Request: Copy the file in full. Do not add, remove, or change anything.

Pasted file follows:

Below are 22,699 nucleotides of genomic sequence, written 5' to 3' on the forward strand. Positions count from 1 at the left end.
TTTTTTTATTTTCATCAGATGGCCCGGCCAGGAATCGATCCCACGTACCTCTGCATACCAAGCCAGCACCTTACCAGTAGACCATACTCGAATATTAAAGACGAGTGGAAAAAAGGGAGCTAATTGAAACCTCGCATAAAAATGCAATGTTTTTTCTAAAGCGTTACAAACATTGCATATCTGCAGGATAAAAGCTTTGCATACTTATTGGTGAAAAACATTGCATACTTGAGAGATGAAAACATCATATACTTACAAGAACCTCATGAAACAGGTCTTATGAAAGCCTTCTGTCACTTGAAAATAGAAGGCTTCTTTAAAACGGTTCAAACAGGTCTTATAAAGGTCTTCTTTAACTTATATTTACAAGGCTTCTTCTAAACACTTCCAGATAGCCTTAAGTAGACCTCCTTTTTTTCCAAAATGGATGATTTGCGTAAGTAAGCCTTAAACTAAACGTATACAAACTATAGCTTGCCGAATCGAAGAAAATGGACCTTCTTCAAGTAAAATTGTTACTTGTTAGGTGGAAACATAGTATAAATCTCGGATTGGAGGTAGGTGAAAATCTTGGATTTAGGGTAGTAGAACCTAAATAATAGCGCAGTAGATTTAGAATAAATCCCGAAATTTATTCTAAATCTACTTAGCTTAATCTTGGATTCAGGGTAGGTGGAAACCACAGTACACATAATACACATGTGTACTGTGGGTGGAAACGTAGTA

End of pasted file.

Below are 22,699 nucleotides of genomic sequence, written 5' to 3' on the forward strand. Positions count from 1 at the left end.
TTTTTTTATTTTCATCAGATGGCCCGGCCAGGAATCGATCCCACGTACCTCTGCATACCAAGCCAGCACCTTACCAGTAGACCATACTCGAATATTAAAGACGAGTGGAAAAAAGGGAGCTAATTGAAACCTCGCATAAAAATGCAATGTTTTTTCTAAAGCGTTACAAACATTGCATATCTGCAGGATAAAAGCTTTGCATACTTATTGGTGAAAAACATTGCATACTTGAGAGATGAAAACATCATATACTTACAAGAACCTCATGAAACAGGTCTTATGAAAGCCTTCTGTCACTTGAAAATAGAAGGCTTCTTTAAAACGGTTCAAACAGGTCTTATAAAGGTCTTCTTTAACTTATATTTACAAGGCTTCTTCTAAACACTTCCAGATAGCCTTAAGTAGACCTCCTTTTTTTCCAAAATGGATGATTTGCGTAAGTAAGCCTTAAACTAAACGTATACAAACTATAGCTTGCCGAATCGAAGAAAATGGACCTTCTTCAAGTAAAATTGTTACTTGTTAGGTGGAAACATAGTATAAATCTCGGATTGGAGGTAGGTGAAAATCTTGGATTTAGGGTAGTAGAACCTAAATAATAGCGCAGTAGATTTAGAATAAATCCCGAAATTTATTCTAAATCTACTTAGCTTAATCTTGGATTCAGGGTAGGTGGAAACCACAGTACACATAATACACATGTGTACTGTGGGTGGAAACGTAGTA